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There is a sleeper provision in section 612 of the Wall Street Reform and Consumer Protection Act currently being worked on by a House-Senate Conference Committee that unnecessarily erodes the dual banking system that has been in place for almost 150 years.

The provision would ban banks from converting their charters if they are subject to a formal or informal administrative action, regardless of the reasons or whether a conversion would be in the bank’s best interests.

With more than a quarter of U.S. banks estimated to be subject to a formal or informal administrative action, this provision will have widespread repercussions. It serves no legitimate bank supervisory purpose and should be either deleted or amended to be consistent with the position that the federal and state banking agencies agreed to last year.

The Committee Report of the Senate Committee on Banking, Housing and Urban Affairs states that the provision “codifies” the Statement on Regulatory Conversions adopted in July 2009 by the Federal Financial Institutions Examination Council. It does no such thing. Instead, it overturns the careful process that the FFIEC established to ensure that banks under formal or informal administrative actions will continue to be subject to equivalent actions after they change their charters.

The statement sets forth a procedure in which the prospective and current supervisors consult with one another to obtain information on any pending or outstanding supervisory actions. The statement anticipates that the prospective supervisor’s initial examination and enforcement action program will follow the work of the existing supervisor. If the existing supervisor’s examination is not recent, or if other circumstances warrant, the prospective supervisor may choose to conduct an eligibility examination and may invite the current supervisor to participate to help ensure continuity in the bank’s supervision.

The statement does not bar banks subject to administrative orders and memoranda of understanding from converting their charters. It implicitly recognizes that even banks under administrative orders may have legitimate reasons for converting their charters that will be in the best interests of the bank. The converting bank is not “escaping” current or prospective supervisory actions because the same corrective program will be in place following the conversion.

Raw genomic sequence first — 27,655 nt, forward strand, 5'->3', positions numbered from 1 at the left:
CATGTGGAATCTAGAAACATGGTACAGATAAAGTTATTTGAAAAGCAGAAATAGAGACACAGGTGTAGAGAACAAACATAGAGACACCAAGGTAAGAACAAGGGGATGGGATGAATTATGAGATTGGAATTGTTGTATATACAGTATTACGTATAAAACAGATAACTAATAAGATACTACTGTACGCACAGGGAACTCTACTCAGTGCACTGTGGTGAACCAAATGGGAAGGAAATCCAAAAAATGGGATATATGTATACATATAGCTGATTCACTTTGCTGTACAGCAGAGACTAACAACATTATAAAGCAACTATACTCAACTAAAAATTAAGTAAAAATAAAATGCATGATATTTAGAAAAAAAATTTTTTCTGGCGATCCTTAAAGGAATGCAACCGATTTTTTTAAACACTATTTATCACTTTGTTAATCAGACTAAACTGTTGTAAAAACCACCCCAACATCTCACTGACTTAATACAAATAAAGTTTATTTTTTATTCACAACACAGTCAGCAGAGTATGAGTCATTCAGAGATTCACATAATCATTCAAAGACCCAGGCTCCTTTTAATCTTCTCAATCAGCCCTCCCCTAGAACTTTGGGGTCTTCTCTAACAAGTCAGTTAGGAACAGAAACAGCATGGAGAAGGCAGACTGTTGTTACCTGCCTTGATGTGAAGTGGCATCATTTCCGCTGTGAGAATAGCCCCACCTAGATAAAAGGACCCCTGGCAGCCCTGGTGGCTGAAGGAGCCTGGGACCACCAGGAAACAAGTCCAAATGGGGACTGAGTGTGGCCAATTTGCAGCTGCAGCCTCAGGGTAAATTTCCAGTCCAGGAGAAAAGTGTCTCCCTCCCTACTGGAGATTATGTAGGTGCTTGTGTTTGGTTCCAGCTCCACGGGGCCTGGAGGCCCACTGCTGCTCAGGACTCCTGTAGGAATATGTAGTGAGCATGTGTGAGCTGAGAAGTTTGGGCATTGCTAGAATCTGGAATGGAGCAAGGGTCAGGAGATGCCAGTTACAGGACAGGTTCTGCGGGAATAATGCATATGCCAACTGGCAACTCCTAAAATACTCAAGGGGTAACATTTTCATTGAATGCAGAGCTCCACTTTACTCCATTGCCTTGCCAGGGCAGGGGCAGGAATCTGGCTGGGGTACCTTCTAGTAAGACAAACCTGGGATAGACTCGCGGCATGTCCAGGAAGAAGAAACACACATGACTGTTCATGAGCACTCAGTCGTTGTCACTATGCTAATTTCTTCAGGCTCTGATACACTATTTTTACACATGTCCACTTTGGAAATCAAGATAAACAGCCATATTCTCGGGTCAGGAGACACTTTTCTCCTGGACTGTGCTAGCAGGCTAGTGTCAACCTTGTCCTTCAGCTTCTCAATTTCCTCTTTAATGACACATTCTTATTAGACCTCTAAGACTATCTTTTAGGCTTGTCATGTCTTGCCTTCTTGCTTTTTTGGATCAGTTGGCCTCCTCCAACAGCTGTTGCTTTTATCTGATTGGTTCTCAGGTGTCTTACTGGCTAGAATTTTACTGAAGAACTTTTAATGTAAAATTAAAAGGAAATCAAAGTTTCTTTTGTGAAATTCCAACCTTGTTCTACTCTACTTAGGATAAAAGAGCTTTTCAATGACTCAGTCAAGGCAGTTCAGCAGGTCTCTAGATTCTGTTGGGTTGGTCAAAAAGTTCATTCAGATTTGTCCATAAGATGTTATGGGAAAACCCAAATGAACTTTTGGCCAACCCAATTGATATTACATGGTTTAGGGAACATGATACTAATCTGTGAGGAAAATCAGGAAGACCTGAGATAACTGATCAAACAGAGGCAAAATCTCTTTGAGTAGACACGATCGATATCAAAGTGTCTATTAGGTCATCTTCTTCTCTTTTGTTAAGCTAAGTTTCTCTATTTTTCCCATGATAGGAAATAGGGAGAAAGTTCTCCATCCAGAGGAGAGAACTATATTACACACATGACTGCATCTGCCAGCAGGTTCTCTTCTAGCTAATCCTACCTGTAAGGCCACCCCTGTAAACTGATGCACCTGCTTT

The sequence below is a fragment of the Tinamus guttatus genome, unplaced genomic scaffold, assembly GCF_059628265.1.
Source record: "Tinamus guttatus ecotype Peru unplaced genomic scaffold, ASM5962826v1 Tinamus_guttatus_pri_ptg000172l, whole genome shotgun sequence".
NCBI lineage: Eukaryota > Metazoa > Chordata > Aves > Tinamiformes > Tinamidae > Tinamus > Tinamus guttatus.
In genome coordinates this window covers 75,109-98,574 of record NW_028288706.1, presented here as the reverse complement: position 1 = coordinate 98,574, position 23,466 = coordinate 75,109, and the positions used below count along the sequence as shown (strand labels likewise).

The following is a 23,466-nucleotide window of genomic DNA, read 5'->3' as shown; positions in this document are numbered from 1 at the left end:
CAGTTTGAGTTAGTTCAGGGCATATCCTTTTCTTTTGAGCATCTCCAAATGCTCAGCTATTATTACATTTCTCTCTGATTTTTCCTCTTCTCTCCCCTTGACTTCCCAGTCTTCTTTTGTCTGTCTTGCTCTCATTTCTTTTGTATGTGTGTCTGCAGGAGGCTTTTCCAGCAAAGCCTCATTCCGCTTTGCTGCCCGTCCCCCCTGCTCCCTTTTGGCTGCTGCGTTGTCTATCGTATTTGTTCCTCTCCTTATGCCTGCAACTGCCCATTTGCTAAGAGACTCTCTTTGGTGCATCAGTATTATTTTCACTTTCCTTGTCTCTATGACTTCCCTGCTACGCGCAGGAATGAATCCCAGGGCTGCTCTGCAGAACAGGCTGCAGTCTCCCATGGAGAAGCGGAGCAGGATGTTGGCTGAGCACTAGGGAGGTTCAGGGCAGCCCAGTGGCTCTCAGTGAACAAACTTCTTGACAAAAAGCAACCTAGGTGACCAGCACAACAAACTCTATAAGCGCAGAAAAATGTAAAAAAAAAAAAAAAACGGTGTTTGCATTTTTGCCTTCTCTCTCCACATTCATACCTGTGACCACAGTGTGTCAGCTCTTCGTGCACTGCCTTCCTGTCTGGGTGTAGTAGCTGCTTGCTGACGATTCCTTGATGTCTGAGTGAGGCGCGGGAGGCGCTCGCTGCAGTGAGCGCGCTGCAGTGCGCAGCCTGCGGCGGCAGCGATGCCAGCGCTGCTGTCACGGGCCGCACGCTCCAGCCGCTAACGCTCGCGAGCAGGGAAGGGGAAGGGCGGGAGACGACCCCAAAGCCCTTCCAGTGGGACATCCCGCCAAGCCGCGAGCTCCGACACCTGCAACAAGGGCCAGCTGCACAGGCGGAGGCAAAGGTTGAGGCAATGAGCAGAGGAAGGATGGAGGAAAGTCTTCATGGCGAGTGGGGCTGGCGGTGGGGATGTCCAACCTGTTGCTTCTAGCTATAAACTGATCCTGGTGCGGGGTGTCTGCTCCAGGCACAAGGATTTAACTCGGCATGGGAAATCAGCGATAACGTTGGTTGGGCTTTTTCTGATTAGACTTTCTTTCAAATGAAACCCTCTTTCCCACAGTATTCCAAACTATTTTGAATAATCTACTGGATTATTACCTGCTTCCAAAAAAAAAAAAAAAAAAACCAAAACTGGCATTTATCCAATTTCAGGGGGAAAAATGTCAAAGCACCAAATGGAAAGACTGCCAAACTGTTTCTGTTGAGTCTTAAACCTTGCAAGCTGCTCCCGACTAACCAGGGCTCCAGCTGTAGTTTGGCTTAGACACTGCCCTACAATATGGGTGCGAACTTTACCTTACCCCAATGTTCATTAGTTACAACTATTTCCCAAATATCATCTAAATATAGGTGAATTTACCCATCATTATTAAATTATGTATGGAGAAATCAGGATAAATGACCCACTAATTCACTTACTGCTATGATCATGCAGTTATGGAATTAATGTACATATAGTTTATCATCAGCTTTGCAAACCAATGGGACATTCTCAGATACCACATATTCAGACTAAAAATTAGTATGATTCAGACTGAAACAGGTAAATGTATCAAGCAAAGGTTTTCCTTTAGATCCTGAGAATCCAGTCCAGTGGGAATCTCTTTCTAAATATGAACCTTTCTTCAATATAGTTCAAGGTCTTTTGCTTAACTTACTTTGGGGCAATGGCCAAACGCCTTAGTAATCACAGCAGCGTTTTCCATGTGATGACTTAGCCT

Since 1863, the year that the National Banking Act was enacted, the United States has had a vibrant dual banking system. Banks may freely choose to change their charter, subject only to the approval of the new chartering authority. This freedom to choose has allowed banks to operate under the charter that best serves the bank, its depositors, borrowers and shareholders. It also has helped prevent the concentration of regulatory power in one agency, thus avoiding some of the abuses that may result from an all-powerful bank regulatory agency.

A 2005 study by the Conference of State Bank Supervisors said charter choice that banks have “creates a healthy dynamic tension among regulators, resulting in a wider range of products and services available to consumers, lower regulatory costs, and more effective, more responsive supervision.” It quotes from a Treasury Department report that “Diversity increases the chances that innovative approaches to policy problems will emerge … A sole regulator, not subject to challenge from other agencies, might tend to become entrenched, conservative, and shortsighted.”

The Conference Committee should either delete section 612 or clarify the language in section 612 so that it honors the intent of the Senate Banking Committee, as expressed in its report, to codify the statement. By requiring that equivalent corrective programs be instituted following a conversion, the clarification will reinforce the FFIEC’s position that banks under administrative actions are not automatically disqualified from converting their charters but will remain subject to continuing corrective programs following conversion.

Article © 2010 SourceMedia Inc. and American Banker. All rights reserved.

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